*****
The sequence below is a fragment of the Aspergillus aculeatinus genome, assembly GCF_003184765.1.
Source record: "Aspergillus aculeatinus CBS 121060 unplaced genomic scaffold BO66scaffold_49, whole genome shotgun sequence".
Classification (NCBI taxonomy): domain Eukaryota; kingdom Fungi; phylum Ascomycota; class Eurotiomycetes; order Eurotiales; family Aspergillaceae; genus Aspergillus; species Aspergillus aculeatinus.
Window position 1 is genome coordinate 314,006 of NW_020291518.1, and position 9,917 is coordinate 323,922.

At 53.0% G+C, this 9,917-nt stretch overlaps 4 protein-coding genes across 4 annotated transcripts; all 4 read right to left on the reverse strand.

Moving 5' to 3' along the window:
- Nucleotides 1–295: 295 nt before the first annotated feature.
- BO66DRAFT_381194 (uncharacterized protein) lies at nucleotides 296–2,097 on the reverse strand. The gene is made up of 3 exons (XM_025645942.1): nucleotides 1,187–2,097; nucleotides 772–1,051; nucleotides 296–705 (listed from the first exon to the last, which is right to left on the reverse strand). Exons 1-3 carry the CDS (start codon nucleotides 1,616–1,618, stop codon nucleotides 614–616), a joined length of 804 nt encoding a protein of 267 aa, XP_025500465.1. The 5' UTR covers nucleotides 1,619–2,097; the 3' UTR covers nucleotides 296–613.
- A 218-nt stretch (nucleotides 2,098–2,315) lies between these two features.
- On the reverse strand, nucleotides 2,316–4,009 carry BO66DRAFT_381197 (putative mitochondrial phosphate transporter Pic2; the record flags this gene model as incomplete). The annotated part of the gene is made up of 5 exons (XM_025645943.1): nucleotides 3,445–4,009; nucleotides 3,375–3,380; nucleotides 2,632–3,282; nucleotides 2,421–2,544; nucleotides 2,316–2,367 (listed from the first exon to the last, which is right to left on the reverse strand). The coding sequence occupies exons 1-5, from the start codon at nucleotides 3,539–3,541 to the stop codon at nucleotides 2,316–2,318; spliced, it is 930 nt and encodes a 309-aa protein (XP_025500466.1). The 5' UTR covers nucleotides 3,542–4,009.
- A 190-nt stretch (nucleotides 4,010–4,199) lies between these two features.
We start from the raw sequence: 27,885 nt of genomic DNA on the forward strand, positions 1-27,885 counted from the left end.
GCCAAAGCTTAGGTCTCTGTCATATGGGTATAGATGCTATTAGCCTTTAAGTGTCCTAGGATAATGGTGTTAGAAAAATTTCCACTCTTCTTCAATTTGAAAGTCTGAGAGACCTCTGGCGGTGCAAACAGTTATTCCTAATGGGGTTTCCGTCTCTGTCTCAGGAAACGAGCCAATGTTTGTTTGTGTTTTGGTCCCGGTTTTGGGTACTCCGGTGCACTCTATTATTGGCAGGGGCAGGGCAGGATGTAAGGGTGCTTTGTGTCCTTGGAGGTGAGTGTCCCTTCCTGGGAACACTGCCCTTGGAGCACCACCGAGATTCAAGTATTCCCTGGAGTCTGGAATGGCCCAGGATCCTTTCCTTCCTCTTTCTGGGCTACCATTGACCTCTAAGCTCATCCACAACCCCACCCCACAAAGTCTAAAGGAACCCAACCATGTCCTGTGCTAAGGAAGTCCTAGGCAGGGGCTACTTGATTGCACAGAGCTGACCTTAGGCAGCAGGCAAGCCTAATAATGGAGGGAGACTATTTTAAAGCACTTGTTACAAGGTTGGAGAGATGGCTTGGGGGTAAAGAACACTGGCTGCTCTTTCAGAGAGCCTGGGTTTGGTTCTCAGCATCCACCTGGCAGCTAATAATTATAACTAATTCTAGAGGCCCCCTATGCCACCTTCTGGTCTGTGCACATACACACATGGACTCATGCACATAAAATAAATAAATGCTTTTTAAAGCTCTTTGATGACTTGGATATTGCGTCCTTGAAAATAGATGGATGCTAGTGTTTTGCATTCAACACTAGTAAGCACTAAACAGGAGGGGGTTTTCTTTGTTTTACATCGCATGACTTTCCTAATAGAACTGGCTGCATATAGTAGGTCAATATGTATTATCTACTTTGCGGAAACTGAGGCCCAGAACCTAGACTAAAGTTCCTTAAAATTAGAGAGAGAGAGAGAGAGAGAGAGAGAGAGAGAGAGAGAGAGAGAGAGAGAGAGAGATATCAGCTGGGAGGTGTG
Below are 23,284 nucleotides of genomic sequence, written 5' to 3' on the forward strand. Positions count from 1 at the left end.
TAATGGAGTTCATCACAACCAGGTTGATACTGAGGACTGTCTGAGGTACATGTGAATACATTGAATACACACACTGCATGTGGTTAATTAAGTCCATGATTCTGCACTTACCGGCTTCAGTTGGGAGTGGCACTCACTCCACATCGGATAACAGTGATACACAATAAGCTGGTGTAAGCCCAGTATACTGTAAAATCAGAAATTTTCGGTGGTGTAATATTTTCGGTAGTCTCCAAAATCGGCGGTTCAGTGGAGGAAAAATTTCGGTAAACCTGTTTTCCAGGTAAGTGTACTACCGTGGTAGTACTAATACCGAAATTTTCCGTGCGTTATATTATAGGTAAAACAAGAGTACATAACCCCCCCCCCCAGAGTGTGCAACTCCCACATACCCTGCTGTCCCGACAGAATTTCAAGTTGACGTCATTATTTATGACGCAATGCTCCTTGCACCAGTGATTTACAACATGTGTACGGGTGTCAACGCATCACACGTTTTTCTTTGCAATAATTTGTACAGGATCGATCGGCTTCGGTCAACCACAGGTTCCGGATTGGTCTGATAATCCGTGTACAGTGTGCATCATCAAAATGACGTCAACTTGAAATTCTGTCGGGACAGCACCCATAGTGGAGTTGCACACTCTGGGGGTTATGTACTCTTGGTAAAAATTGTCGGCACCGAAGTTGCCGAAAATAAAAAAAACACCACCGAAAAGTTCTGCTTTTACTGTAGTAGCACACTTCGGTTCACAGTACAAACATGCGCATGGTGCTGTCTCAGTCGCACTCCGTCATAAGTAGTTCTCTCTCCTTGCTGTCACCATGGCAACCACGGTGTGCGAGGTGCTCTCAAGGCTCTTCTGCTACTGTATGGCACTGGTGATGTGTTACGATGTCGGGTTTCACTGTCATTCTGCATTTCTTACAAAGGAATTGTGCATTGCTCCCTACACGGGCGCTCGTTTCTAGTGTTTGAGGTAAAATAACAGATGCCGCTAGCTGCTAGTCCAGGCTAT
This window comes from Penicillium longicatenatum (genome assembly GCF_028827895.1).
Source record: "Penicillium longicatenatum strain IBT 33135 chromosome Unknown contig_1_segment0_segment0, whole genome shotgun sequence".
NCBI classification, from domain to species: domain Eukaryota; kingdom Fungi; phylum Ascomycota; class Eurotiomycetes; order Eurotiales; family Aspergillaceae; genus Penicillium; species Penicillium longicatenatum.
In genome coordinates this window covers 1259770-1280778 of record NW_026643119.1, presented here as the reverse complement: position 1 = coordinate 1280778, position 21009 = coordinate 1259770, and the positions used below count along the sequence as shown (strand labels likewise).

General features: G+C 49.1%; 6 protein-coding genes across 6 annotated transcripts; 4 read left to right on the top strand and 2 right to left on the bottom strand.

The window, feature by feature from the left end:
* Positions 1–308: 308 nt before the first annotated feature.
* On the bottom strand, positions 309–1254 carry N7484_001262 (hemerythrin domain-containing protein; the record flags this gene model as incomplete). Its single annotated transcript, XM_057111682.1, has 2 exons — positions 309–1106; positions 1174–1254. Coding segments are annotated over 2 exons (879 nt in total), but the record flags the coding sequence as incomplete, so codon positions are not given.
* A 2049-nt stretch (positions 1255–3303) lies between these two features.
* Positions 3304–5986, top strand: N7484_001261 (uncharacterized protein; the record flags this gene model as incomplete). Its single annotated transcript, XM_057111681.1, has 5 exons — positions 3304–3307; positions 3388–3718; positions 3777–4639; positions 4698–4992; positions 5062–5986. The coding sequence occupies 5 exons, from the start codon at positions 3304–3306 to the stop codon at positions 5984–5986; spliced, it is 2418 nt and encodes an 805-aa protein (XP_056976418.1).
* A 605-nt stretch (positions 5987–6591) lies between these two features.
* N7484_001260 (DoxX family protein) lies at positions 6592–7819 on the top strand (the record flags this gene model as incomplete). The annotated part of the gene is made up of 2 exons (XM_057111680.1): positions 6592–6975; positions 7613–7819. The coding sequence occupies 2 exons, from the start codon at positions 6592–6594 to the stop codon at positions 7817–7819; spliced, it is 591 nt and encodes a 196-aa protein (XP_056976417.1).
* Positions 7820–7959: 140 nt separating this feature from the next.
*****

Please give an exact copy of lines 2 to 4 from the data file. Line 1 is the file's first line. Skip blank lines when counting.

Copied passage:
Source record: "Aspergillus aculeatinus CBS 121060 unplaced genomic scaffold BO66scaffold_49, whole genome shotgun sequence".
Classification (NCBI taxonomy): domain Eukaryota; kingdom Fungi; phylum Ascomycota; class Eurotiomycetes; order Eurotiales; family Aspergillaceae; genus Aspergillus; species Aspergillus aculeatinus.
Window position 1 is genome coordinate 314,006 of NW_020291518.1, and position 9,917 is coordinate 323,922.